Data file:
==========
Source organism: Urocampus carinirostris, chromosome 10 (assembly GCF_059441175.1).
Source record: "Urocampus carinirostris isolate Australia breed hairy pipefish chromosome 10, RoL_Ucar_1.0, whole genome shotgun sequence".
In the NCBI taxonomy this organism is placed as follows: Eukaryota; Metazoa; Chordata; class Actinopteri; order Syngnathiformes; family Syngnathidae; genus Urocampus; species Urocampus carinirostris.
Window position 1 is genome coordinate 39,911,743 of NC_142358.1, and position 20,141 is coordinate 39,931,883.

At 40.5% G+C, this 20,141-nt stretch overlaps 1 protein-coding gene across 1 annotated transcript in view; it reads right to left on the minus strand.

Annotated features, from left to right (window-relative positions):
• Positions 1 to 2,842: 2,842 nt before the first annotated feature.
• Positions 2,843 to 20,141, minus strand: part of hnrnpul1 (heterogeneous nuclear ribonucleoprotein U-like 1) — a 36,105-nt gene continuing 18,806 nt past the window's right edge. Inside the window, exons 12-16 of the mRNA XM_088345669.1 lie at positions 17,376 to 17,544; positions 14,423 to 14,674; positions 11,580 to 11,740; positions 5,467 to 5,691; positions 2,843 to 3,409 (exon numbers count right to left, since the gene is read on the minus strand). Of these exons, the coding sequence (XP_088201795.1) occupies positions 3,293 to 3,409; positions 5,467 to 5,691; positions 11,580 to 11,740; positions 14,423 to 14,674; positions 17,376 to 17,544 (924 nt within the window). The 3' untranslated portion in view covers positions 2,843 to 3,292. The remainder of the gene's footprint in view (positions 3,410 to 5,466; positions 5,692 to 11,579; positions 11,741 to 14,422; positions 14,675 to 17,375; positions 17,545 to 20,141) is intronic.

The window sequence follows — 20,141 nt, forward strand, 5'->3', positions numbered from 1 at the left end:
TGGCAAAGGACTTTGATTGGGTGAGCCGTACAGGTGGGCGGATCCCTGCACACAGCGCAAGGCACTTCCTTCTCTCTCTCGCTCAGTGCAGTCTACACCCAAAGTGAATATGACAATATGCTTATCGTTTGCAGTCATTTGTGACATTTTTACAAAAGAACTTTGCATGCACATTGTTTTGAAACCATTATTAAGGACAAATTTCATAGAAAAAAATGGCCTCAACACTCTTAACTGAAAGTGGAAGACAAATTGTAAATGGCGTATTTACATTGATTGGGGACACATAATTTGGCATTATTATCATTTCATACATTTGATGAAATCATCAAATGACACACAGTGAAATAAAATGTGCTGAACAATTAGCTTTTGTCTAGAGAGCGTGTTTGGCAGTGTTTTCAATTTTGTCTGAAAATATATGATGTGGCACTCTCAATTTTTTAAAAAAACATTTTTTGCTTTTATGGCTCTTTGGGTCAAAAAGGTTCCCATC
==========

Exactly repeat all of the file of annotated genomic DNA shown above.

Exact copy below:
Source organism: Urocampus carinirostris, chromosome 10 (assembly GCF_059441175.1).
Source record: "Urocampus carinirostris isolate Australia breed hairy pipefish chromosome 10, RoL_Ucar_1.0, whole genome shotgun sequence".
In the NCBI taxonomy this organism is placed as follows: Eukaryota; Metazoa; Chordata; class Actinopteri; order Syngnathiformes; family Syngnathidae; genus Urocampus; species Urocampus carinirostris.
Window position 1 is genome coordinate 39,911,743 of NC_142358.1, and position 20,141 is coordinate 39,931,883.

At 40.5% G+C, this 20,141-nt stretch overlaps 1 protein-coding gene across 1 annotated transcript in view; it reads right to left on the minus strand.

Annotated features, from left to right (window-relative positions):
• Positions 1 to 2,842: 2,842 nt before the first annotated feature.
• Positions 2,843 to 20,141, minus strand: part of hnrnpul1 (heterogeneous nuclear ribonucleoprotein U-like 1) — a 36,105-nt gene continuing 18,806 nt past the window's right edge. Inside the window, exons 12-16 of the mRNA XM_088345669.1 lie at positions 17,376 to 17,544; positions 14,423 to 14,674; positions 11,580 to 11,740; positions 5,467 to 5,691; positions 2,843 to 3,409 (exon numbers count right to left, since the gene is read on the minus strand). Of these exons, the coding sequence (XP_088201795.1) occupies positions 3,293 to 3,409; positions 5,467 to 5,691; positions 11,580 to 11,740; positions 14,423 to 14,674; positions 17,376 to 17,544 (924 nt within the window). The 3' untranslated portion in view covers positions 2,843 to 3,292. The remainder of the gene's footprint in view (positions 3,410 to 5,466; positions 5,692 to 11,579; positions 11,741 to 14,422; positions 14,675 to 17,375; positions 17,545 to 20,141) is intronic.

The window sequence follows — 20,141 nt, forward strand, 5'->3', positions numbered from 1 at the left end:
TGGCAAAGGACTTTGATTGGGTGAGCCGTACAGGTGGGCGGATCCCTGCACACAGCGCAAGGCACTTCCTTCTCTCTCTCGCTCAGTGCAGTCTACACCCAAAGTGAATATGACAATATGCTTATCGTTTGCAGTCATTTGTGACATTTTTACAAAAGAACTTTGCATGCACATTGTTTTGAAACCATTATTAAGGACAAATTTCATAGAAAAAAATGGCCTCAACACTCTTAACTGAAAGTGGAAGACAAATTGTAAATGGCGTATTTACATTGATTGGGGACACATAATTTGGCATTATTATCATTTCATACATTTGATGAAATCATCAAATGACACACAGTGAAATAAAATGTGCTGAACAATTAGCTTTTGTCTAGAGAGCGTGTTTGGCAGTGTTTTCAATTTTGTCTGAAAATATATGATGTGGCACTCTCAATTTTTTAAAAAAACATTTTTTGCTTTTATGGCTCTTTGGGTCAAAAAGGTTCCCATC